4. Take advantage of online transaction reconciliation tools, including receipt imaging if available. Some organizations still base this task on paper statements. While I readily admit this “simple” solution takes time to adopt, taking advantage of technology should be a simple decision.

  5. Create an email template to use when contacting a cardholder and/or manager about a mistake or possible issue. Not only does this prevent you from having to start from scratch each time, it supports the delivery of a consistent message. Before you finalize a template, obtain management approval to ensure the language strikes the right tone.

  6. Within your policies and procedures (P&P), whether a PDF or web-based, add links within the table of contents (TOC) to each topical section and, within each section, add a link back to the TOC for user navigation ease.

  7. Add short video clips, where meaningful, to the online P&P to show users how to do something. This tactic fits right in to our YouTube world.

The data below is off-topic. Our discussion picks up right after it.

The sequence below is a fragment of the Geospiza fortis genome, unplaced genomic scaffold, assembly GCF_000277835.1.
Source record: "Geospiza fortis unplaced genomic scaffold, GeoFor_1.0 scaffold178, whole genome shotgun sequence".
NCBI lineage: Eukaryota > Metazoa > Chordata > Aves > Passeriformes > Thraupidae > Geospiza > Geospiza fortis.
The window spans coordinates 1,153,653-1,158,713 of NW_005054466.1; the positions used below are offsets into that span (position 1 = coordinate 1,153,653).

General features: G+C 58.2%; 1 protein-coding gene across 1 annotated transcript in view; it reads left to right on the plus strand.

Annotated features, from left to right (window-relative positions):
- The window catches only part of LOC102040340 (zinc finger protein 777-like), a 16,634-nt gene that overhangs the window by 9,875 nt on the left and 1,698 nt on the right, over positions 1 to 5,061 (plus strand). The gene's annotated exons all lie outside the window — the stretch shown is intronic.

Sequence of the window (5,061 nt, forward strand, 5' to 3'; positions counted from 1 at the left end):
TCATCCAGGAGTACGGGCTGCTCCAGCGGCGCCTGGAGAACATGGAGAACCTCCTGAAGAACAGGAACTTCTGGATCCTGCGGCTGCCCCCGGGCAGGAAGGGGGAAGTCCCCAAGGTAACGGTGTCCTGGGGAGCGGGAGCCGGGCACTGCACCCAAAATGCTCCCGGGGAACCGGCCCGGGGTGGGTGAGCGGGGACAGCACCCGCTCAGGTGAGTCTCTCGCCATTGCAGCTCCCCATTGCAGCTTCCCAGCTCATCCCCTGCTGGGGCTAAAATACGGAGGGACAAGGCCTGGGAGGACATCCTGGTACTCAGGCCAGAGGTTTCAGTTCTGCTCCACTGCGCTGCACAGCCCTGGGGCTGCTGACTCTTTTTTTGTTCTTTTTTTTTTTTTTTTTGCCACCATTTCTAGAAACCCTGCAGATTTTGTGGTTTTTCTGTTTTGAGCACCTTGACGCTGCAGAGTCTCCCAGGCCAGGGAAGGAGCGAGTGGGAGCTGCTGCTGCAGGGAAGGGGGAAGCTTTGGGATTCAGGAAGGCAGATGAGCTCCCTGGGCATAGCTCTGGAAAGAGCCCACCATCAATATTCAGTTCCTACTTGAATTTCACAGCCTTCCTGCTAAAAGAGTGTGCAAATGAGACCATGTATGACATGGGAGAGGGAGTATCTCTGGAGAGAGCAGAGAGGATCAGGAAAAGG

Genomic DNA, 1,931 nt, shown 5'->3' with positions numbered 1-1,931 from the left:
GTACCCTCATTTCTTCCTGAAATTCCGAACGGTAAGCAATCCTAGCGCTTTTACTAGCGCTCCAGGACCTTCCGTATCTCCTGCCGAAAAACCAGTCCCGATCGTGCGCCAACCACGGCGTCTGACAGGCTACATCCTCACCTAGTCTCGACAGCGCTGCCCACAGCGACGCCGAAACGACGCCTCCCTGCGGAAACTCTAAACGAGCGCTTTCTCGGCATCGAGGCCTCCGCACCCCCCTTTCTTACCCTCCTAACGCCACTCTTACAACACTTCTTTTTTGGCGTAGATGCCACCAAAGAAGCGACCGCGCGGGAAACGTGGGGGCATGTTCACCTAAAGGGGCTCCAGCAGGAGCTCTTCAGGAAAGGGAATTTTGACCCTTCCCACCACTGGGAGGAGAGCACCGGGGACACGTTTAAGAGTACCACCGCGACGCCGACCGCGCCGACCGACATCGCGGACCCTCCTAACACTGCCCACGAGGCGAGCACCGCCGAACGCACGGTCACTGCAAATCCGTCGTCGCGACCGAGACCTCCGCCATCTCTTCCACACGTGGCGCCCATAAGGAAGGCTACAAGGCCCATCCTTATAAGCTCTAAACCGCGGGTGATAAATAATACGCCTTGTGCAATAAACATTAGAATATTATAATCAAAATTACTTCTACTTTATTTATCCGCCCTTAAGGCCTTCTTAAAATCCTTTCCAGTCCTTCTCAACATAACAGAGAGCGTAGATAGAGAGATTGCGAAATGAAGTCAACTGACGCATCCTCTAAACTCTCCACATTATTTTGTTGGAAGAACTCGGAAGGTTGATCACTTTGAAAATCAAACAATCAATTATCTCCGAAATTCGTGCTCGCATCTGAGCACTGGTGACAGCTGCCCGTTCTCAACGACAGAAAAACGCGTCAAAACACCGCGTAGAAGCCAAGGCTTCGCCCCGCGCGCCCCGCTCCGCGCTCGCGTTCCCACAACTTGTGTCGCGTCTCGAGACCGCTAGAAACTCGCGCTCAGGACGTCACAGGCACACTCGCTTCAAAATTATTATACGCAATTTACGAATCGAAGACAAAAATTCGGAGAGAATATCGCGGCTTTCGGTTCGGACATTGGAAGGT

8. If you administer online quizzes, add a link within each question that leads to where the quiz takers can find the answers. After all, the ultimate goal is for program participants to pass the quiz, even if they have to look up the right information.

  9. Schedule reports from the issuer to push to you via email each month to eliminate having to manually generate the desired reports within the issuer’s technology.

  10. Proactively review an “available limit” report once or twice per cycle. Take appropriate action, as needed, in an effort to prevent transaction declines, which can frustrate users and vendors alike, as well as intrude on your day.

  11. If you create regular graphs within Microsoft Excel to showcase program metrics, save your perfected graphs as templates. (Right-click on a finished graph and select Save as Template). This allows you to apply the same formatting to future graphs to more easily achieve a consistent look. (On a newly created graph, right-click and select Change Chart Type to access and apply a saved graph template).

  12. This last one might sound crazy to most people... Issue and distribute cards to individual cardholders versus storing the cards in a central location. Tiffany Lovelace, CPCP, Commercial Card Sales Leader, SVP, Regions Bank, told me about a client who keeps cards in a three-ring binder that employees have to check out and then return again after usage. As she remarked, “Cards are such an amazing tool, yet there they are—trapped in a binder.”